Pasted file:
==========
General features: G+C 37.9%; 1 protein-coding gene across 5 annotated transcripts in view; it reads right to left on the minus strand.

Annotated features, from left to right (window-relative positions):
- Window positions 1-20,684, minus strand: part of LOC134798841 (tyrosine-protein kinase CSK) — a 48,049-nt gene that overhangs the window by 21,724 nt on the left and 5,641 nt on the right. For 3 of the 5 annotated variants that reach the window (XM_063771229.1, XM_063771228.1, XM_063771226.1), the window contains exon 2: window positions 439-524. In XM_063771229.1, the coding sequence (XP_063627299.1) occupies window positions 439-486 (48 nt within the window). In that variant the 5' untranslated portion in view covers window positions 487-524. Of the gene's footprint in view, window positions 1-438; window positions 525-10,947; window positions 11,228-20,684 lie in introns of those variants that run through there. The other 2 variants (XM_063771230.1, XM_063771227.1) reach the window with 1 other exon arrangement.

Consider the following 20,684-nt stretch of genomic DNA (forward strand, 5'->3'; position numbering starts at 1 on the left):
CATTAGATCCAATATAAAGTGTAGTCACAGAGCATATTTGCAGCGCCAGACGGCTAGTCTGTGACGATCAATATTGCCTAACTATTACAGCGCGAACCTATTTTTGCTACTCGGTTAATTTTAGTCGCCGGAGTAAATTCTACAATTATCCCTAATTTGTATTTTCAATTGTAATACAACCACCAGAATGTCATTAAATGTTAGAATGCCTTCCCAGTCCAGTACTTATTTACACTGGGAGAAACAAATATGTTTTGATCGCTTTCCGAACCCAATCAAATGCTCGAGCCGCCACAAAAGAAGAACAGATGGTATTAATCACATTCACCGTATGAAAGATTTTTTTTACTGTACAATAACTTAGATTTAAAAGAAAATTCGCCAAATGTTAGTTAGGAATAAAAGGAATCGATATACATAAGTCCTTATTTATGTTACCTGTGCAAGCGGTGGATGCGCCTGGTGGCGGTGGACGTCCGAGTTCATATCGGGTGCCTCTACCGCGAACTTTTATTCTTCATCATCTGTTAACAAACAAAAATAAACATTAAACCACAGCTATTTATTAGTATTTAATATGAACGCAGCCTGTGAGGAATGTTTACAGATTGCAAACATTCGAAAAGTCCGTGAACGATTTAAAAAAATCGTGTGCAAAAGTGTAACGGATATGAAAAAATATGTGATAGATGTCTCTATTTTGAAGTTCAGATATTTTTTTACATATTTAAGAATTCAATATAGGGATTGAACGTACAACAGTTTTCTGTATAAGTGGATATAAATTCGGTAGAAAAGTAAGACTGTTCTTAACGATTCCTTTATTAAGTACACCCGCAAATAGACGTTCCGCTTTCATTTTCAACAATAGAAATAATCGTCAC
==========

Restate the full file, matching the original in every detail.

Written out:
General features: G+C 37.9%; 1 protein-coding gene across 5 annotated transcripts in view; it reads right to left on the minus strand.

Annotated features, from left to right (window-relative positions):
- Window positions 1-20,684, minus strand: part of LOC134798841 (tyrosine-protein kinase CSK) — a 48,049-nt gene that overhangs the window by 21,724 nt on the left and 5,641 nt on the right. For 3 of the 5 annotated variants that reach the window (XM_063771229.1, XM_063771228.1, XM_063771226.1), the window contains exon 2: window positions 439-524. In XM_063771229.1, the coding sequence (XP_063627299.1) occupies window positions 439-486 (48 nt within the window). In that variant the 5' untranslated portion in view covers window positions 487-524. Of the gene's footprint in view, window positions 1-438; window positions 525-10,947; window positions 11,228-20,684 lie in introns of those variants that run through there. The other 2 variants (XM_063771230.1, XM_063771227.1) reach the window with 1 other exon arrangement.

Consider the following 20,684-nt stretch of genomic DNA (forward strand, 5'->3'; position numbering starts at 1 on the left):
CATTAGATCCAATATAAAGTGTAGTCACAGAGCATATTTGCAGCGCCAGACGGCTAGTCTGTGACGATCAATATTGCCTAACTATTACAGCGCGAACCTATTTTTGCTACTCGGTTAATTTTAGTCGCCGGAGTAAATTCTACAATTATCCCTAATTTGTATTTTCAATTGTAATACAACCACCAGAATGTCATTAAATGTTAGAATGCCTTCCCAGTCCAGTACTTATTTACACTGGGAGAAACAAATATGTTTTGATCGCTTTCCGAACCCAATCAAATGCTCGAGCCGCCACAAAAGAAGAACAGATGGTATTAATCACATTCACCGTATGAAAGATTTTTTTTACTGTACAATAACTTAGATTTAAAAGAAAATTCGCCAAATGTTAGTTAGGAATAAAAGGAATCGATATACATAAGTCCTTATTTATGTTACCTGTGCAAGCGGTGGATGCGCCTGGTGGCGGTGGACGTCCGAGTTCATATCGGGTGCCTCTACCGCGAACTTTTATTCTTCATCATCTGTTAACAAACAAAAATAAACATTAAACCACAGCTATTTATTAGTATTTAATATGAACGCAGCCTGTGAGGAATGTTTACAGATTGCAAACATTCGAAAAGTCCGTGAACGATTTAAAAAAATCGTGTGCAAAAGTGTAACGGATATGAAAAAATATGTGATAGATGTCTCTATTTTGAAGTTCAGATATTTTTTTACATATTTAAGAATTCAATATAGGGATTGAACGTACAACAGTTTTCTGTATAAGTGGATATAAATTCGGTAGAAAAGTAAGACTGTTCTTAACGATTCCTTTATTAAGTACACCCGCAAATAGACGTTCCGCTTTCATTTTCAACAATAGAAATAATCGTCAC